==> Builds finished. The artifacts of successful builds are:
      --> linode.example-linode-image: Linode image: packer-linode-image-1 (private/17691867)
    • The Linode API has an endpoint for listing available images. The list includes your custom images if you call it with your API token.

      You can use a cURL command to list all images available to you, public and private. Replace $LINODE_API_TOKEN with your Linode API token:

      curl -H "Authorization: Bearer $LINODE_API_TOKEN" \

      The output can be overwhelming in the command line, so you may want to use another tool to prettify the JSON response. This has been done with the result shown here:

          "pages": 1,
          "data": [{
              "id": "private/17691867",
              "label": "packer-linode-image-1",
              "description": "Example Packer Linode Image",
              // [...]

    When done, press + X to exit nano, Y to save, and Enter to confirm.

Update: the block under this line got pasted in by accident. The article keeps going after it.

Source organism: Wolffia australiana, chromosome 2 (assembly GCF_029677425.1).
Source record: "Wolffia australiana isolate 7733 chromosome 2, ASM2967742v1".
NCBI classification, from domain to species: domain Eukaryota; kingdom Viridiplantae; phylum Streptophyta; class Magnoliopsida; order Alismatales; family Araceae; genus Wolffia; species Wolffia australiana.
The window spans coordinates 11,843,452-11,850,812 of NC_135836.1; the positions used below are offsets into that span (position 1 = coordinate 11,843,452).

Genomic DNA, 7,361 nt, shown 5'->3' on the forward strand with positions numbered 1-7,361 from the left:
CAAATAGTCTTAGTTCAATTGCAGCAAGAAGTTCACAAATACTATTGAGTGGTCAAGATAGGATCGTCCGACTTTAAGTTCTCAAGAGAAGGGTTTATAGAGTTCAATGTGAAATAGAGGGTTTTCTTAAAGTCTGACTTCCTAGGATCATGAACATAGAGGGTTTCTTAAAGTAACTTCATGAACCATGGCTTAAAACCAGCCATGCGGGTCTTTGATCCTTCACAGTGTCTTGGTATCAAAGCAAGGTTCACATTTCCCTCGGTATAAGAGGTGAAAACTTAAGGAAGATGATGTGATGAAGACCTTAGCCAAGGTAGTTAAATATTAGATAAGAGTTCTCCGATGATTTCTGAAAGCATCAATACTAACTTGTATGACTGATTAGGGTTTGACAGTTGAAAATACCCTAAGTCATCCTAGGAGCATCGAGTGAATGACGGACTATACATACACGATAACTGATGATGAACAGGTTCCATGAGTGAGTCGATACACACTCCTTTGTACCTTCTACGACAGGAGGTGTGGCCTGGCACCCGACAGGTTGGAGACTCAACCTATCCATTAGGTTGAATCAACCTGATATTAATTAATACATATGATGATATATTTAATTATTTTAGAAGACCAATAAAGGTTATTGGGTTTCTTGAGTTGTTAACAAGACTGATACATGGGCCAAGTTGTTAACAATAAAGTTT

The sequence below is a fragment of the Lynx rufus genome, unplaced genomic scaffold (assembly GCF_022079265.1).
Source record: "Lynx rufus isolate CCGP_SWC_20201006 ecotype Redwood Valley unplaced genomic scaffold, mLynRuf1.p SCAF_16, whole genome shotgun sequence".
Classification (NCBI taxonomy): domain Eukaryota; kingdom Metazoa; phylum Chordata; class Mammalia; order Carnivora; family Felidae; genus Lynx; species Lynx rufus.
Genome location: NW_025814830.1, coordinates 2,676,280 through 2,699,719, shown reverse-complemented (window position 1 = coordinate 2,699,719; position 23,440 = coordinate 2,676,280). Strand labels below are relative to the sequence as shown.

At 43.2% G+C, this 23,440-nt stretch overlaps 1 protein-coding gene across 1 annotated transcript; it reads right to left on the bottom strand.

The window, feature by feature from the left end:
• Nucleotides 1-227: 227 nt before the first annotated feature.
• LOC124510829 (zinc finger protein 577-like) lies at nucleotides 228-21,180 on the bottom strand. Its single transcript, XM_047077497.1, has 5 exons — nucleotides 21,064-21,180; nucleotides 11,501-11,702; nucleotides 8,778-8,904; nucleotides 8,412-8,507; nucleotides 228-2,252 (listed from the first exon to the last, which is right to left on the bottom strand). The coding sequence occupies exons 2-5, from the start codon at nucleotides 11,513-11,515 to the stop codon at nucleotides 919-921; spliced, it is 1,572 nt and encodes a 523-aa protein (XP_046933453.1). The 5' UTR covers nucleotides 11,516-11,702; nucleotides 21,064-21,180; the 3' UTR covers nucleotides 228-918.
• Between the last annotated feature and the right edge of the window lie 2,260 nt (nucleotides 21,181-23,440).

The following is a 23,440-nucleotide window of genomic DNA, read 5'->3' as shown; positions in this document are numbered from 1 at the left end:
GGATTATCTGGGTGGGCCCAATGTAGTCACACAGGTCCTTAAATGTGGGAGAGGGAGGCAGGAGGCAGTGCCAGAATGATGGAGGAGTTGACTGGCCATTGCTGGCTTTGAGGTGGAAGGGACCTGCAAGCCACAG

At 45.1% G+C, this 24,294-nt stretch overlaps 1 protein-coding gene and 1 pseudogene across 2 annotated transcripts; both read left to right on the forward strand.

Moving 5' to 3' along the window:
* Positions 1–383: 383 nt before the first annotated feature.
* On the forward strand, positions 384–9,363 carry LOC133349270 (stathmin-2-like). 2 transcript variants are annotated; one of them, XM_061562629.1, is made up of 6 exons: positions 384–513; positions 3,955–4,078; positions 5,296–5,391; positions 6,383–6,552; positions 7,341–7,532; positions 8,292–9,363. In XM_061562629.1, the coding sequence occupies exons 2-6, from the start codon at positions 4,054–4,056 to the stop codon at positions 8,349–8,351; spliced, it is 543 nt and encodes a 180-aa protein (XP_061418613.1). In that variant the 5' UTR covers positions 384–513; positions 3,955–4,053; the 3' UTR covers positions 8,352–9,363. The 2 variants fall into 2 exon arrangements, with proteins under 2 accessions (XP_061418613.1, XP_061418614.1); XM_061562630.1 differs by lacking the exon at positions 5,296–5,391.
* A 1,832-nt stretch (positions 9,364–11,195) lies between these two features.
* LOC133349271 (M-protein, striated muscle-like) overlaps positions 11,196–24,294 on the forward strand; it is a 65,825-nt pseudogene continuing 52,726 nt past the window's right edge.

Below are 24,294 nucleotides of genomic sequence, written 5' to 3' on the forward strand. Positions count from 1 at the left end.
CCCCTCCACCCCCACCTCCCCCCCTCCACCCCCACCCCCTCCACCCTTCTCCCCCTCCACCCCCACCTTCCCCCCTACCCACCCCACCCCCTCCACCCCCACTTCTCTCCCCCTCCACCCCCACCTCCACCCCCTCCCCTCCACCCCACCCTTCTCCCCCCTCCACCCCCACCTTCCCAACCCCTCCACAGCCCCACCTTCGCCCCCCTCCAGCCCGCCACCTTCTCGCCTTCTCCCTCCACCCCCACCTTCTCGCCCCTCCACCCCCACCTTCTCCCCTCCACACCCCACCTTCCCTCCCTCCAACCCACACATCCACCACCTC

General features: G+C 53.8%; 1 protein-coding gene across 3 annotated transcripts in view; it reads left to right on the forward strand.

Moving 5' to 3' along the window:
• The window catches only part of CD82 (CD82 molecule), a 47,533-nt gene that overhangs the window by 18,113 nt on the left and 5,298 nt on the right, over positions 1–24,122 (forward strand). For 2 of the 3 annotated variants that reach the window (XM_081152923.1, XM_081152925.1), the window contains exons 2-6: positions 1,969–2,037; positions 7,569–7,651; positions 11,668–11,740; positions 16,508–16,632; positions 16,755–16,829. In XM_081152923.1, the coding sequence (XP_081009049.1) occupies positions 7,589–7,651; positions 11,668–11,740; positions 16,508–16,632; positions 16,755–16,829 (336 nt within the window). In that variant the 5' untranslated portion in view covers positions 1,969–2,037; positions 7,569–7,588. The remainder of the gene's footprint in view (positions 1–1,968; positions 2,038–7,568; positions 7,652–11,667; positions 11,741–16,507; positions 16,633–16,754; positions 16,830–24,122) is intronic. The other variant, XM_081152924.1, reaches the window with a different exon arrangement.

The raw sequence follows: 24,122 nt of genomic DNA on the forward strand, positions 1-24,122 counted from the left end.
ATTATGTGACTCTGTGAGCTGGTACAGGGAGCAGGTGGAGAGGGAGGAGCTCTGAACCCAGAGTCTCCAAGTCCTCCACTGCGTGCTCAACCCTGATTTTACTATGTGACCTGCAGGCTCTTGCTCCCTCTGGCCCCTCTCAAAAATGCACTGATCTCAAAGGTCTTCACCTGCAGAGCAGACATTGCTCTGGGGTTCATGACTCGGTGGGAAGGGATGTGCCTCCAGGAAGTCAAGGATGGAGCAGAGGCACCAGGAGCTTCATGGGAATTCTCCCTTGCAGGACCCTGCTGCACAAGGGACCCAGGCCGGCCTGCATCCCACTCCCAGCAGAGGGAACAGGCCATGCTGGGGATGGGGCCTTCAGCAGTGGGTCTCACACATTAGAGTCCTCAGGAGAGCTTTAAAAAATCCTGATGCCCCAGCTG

Defining the Linode Resource

The next step for the Terraform script is to define the actual resource to be provisioned. In this case, the script needs to provision Linode instances, which can be done using the linode_instance resource.

Open the file created earlier and add the details shown here to the end:

resource "linode_instance" "packer_linode_instance" {
  count = var.node_count
  image = var.image_id
  label = "packer-image-linode-${count.index + 1}"
  group = "packer-image-instances"
  region = var.region
  type = "g6-standard-1"
  authorized_keys = [ chomp(file(var.ssh_key)) ]
  root_pass = var.password
  connection {
    type = "ssh"
    user = "root"
    password = var.password
    host = self.ip_address
  provisioner "remote-exec" {
    inline = [